One of my most popular posts ever was my modern stair baluster makeover back in 2016. My friend Savanna was aware of this transformation in my home and subsequently asked me to help her revamp her stair railing as well. Our DIY stair railing safety redo was more about bringing her balustrade up to code and making it safe for her little children. I felt compelled to help her so Savanna could feel confident this fix was a DIY opportunity instead of something she needed to spend hundreds hiring out.

You can see that her spindles are 6 inches apart and so she used a plastic sheet behind the railing to prevent her kids and animals from going between them. This protection was not sturdy nor attractive! Many people have this issue with the stair railing in their home. Building code used to require a 6 inch space between spindles, but has since been reduced to a 4 inch requirement. This DIY stair railing safety redo will show you exactly how to remedy this problem.

The first step in the process is to remove the spindles and top rail from the newel posts. This railing was secured with screws drilled at 45 degree angles through the top rail into the newel posts. Savanna dissolved the wood filler that hid those screws using mineral spirits. Then I removed the screws with a drill and popped the spindles out of their holes.

Clearly I was happy with how easy it was to remove the railing!

Next, together we removed every other spindle by twisting and wiggling until it was loose. Each one had remnant wood glue and a finishing nail in it. Since we were changing 6 inch spaced spindles to 4 inch spaced spindles, we were able to keep every other spindle in tact. The measurement between them was 12 inches (of course) so we are just adding two spindles between each we kept.

We took the railing outside and flipped it upside down to drill holes for the new spindles. Savanna used a drill and spade bit to make the holes measuring every 4 inches apart. Since her spindles are tapered, the top hole needed a 5/8 inch spade bit and the bottom hole that went into the floor needed to be a 3/4 inch spade bit.

Here are the newly drilled holes! The one between the newly-drilled holes will get filled with wood putty.

Savanna was feeling pretty proud of herself at this point!

Now it was time to address the bottom of the railing…

I used the 3/4 inch spade bit to drill holes every 4 inches into the floor board just the same as the top rail. Then we started inserting our spindles!

The shorter stretch of the railing got all new spindles. Savanna found matching spindles at Home Depot and then stained them to match prior to assembly. The larger stretch of the railing has spaces where the initial spindles we left in tact would be inserted.

Before installing the top rail, I filled in holes with wood putty using a 5-in-1 tool.

The next step was to put in the top rail and pound it down into the holes with a rubber mallet. We did add wood glue to the holes at the top and bottom of the railing. In this picture, Savanna is holding the top rail in place as I drill the 45 degree angle screws back into newel posts.

We had lots of holes to fill with wood putty! We did this over the span of a couple days because in order to fill a hole this deep, we had to add the wood putty in sections letting it completely dry between. When the holes were completely filled and dry, Savanna sanded by hand with 60 grit sandpaper.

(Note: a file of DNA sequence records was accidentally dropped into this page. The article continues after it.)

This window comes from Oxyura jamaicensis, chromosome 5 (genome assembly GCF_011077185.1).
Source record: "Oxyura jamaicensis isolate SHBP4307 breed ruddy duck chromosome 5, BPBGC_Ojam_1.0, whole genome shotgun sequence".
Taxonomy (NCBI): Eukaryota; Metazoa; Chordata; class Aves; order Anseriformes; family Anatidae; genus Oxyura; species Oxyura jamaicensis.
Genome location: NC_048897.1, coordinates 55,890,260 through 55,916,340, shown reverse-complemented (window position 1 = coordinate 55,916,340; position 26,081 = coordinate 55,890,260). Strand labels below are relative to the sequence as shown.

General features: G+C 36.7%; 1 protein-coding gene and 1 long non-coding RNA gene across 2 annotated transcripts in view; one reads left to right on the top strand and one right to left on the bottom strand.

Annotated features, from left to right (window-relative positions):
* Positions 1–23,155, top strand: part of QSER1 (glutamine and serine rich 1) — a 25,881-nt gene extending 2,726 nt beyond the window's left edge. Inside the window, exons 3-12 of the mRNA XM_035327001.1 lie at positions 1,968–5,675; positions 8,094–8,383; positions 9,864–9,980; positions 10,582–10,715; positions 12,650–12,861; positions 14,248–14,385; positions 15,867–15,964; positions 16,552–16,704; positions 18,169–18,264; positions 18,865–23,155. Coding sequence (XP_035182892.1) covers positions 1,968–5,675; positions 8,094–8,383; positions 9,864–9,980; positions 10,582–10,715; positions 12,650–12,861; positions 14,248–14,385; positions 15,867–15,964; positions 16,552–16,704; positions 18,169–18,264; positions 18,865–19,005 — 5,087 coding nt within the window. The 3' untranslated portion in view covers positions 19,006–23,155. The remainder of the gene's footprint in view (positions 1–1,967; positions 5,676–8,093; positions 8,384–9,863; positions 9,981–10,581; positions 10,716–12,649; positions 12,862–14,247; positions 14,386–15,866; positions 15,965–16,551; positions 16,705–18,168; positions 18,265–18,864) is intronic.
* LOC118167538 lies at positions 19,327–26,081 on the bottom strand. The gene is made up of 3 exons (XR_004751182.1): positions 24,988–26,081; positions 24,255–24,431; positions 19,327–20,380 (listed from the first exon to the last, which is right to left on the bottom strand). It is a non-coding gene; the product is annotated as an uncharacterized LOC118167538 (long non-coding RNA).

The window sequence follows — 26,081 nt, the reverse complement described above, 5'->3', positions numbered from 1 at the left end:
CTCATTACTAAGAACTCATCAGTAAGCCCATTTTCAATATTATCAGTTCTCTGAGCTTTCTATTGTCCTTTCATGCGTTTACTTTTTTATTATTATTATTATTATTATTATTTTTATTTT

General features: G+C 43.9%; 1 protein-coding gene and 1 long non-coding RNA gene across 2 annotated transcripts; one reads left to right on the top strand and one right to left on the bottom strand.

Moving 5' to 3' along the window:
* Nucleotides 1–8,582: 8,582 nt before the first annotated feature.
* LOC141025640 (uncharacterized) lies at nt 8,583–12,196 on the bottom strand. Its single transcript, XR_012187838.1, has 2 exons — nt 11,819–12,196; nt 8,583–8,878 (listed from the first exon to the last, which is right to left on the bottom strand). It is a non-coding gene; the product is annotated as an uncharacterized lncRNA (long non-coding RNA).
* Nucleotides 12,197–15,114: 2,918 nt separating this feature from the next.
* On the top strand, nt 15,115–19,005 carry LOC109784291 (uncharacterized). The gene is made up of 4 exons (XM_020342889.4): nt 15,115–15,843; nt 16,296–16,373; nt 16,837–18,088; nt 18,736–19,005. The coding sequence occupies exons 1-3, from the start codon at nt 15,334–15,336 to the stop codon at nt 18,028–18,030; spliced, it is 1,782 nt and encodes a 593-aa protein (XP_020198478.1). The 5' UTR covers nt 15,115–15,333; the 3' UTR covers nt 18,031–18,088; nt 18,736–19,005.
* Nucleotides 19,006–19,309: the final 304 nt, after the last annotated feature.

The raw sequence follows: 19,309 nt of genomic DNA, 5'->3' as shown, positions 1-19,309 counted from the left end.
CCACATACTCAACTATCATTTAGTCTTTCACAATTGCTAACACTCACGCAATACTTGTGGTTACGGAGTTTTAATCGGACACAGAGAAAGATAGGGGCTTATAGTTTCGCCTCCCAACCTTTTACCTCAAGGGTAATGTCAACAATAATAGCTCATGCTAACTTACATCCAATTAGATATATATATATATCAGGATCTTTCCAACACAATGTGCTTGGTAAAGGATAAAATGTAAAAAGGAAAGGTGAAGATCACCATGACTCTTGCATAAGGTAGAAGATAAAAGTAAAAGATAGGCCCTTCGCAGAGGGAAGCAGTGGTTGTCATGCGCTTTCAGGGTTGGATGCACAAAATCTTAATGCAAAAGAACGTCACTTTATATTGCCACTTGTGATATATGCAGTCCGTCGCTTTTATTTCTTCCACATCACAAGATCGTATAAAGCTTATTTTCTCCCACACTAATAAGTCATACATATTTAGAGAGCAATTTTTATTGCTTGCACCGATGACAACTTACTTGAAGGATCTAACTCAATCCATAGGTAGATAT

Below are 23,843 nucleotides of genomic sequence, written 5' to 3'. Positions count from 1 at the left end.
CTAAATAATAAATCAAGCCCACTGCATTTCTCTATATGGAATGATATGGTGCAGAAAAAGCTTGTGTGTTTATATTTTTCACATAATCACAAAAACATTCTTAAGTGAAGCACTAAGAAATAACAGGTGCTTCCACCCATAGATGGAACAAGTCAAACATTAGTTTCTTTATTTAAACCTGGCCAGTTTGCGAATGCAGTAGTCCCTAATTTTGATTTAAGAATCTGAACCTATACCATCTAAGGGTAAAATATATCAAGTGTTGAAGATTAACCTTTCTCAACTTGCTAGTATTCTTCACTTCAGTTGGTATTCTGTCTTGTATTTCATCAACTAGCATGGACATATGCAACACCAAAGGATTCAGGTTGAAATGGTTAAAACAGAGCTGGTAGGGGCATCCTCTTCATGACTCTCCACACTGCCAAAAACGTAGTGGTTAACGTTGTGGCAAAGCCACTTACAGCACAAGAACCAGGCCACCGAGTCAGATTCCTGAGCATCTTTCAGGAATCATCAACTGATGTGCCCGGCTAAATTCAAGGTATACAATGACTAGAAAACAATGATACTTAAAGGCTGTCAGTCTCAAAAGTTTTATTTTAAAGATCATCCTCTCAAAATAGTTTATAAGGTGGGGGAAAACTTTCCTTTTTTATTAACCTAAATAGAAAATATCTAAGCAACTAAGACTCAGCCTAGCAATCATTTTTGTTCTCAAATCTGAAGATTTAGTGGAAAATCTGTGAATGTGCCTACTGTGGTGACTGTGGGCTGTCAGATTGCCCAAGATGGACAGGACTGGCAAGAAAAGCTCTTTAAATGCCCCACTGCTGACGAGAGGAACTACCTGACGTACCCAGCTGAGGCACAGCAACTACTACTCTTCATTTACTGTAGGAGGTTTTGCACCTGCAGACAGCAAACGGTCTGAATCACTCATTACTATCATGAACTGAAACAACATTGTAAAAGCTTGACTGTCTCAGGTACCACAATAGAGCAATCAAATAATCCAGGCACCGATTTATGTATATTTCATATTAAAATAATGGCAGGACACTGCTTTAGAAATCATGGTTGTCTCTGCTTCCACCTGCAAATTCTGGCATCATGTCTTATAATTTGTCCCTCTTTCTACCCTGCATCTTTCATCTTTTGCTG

Be careful to go with the grain of the wood so the sanding marks are not noticeable. The last step is to stain the wood putty so it blends in!

Together Savanna and I completely this project in one afternoon and a few spare hours on other days staining spindles and filling wood putty.

DIY Stair Railing Safety Redo

Here is the stair railing all complete!

The before and after is fun to see not because there is a dramatic change, but because I think we did a great job making it look like the stair railing was never modified. Now that there are added spindles to make the railing up to code and safe, Savanna can get rid of the plastic and rest easy!

This problem is so common! Be sure to pin and share with someone you know who could use this advice!

Thanks for reading my DIY stair railing safety redo!
For your convenience, this post contains affiliate links. Read my full disclosures and policies here.

The post DIY Stair Railing Safety Redo appeared first on Welcome to the Woods.

Read Full Article
  • Show original
  • .
  • Share
  • .
  • Favorite
  • .
  • Email
  • .
  • Add Tags 
Welcome To The Woods by Melissa Woods - 2M ago

Last week my husband solidified plans for us to host his coworkers at our house for a fire and grill-out this coming weekend. I love to host, but I immediately got a little nervous. Our fire pit is not big enough for the whole company to come over! The little metal stand style fire bowl just wouldn’t do. Of course instead I decided to upgrade. Learn how to build your own fire pit like I did…

See my old metal fire bowl in the background?

Begin by measuring at least 10 feet from any structure or building. The edge of my fire pit measured 11 feet away from the garage. You don’t want any accidental fires!

Dig a round circle with your shovel measuring the diameter of your pit. For my fire pit, the interior diameter was about 3 feet so I just laid down a yard stick.

When you’re completely done digging and removing sod, it is time to level the area. You can work with the dirt, or you can pour sand as a base like I did. The fine grains of the sand helped me get a level surface. I smoothed over the whole thing using a 4″ x 4″ piece of lumber.